The holiday travel season is coming, and airports will be teeming with heavier crowds. If only there were a way to transport your body Star Trek style– to get someplace in a flash—and bypass airport security, lines, delays, cramped planes, cabin crew members who think they’re Grace Kelly or seatmates you wish were riding in cargo.
And then there’s baggage. Your stuff. The late comedian George Carlin joked about having a place for your stuff. Luggage is a smaller version of your stuff. Aim to travel like a minimalist, and you’ll have less stuff to worry about if you and your luggage part ways. Since prevention is best, what you can do to keep your luggage safe when you travel?
You’ve probably heard enough stories about insider baggage theft at airports. CNN cites that, from 2010 to 2014, passengers filed 30,621 property loss claims with the TSA. Most of the valuables had been packed in checked luggage. The other losses happened at security checkpoints. Total property loss claimed was $2.5 million. Hopefully, more sting operations will continue and catch inside theft on camera.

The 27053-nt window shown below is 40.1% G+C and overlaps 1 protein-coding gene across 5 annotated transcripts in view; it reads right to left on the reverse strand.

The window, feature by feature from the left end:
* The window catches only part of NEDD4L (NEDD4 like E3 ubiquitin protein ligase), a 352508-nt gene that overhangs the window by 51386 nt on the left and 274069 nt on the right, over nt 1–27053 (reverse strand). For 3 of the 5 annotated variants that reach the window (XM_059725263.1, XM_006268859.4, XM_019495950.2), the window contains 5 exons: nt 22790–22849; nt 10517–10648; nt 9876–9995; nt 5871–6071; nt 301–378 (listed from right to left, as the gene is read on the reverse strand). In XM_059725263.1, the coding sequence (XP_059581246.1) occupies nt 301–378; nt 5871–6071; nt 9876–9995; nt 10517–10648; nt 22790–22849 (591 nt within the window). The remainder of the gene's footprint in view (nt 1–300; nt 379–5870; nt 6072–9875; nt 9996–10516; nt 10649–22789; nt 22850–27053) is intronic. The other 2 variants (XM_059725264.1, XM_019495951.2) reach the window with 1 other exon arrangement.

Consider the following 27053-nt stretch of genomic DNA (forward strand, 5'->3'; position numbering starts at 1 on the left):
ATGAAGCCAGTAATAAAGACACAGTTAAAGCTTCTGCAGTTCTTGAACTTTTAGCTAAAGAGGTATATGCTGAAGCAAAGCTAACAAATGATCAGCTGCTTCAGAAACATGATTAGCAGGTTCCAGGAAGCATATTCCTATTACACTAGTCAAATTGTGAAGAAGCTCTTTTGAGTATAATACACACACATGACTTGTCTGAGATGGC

Reporting theft is no promise that you’ll get your things back or that you’ll be reimbursed by the airlines, but you may help other passengers stay safer. A pattern of problems with a certain luggage handler or TSA inspector will make the airport stop and take notice. Rashes of complaints may lead to an investigation.
Make life inconvenient for thieves, and hopefully, they’ll move on to someone else.
If you tend to travel solo or like to nap in flight, who will mind your luggage during that snooze or trip to the bathroom? With carry-on theft being what it is, you can’t let your guard down even on the plane.
Best advice: lock your luggage with the Tarriss SearchAlert TSA luggage lock.
Tarriss SearchAlert TSA Luggage Locks
This easy-to-use combination lock means no more fumbling for keys to unlock your bag. No more anxiety about losing your keys. Best of all, with a luggage lock, you can relax knowing your bag will be far less appealing to a thief, who will likely move on to an unlocked bag that’s easy to open.
Luggage locks can be a good deterrent. The main thing they do is make it inconvenient enough to steal from your luggage. With a TSA luggage lock thieves will move on to easier targets.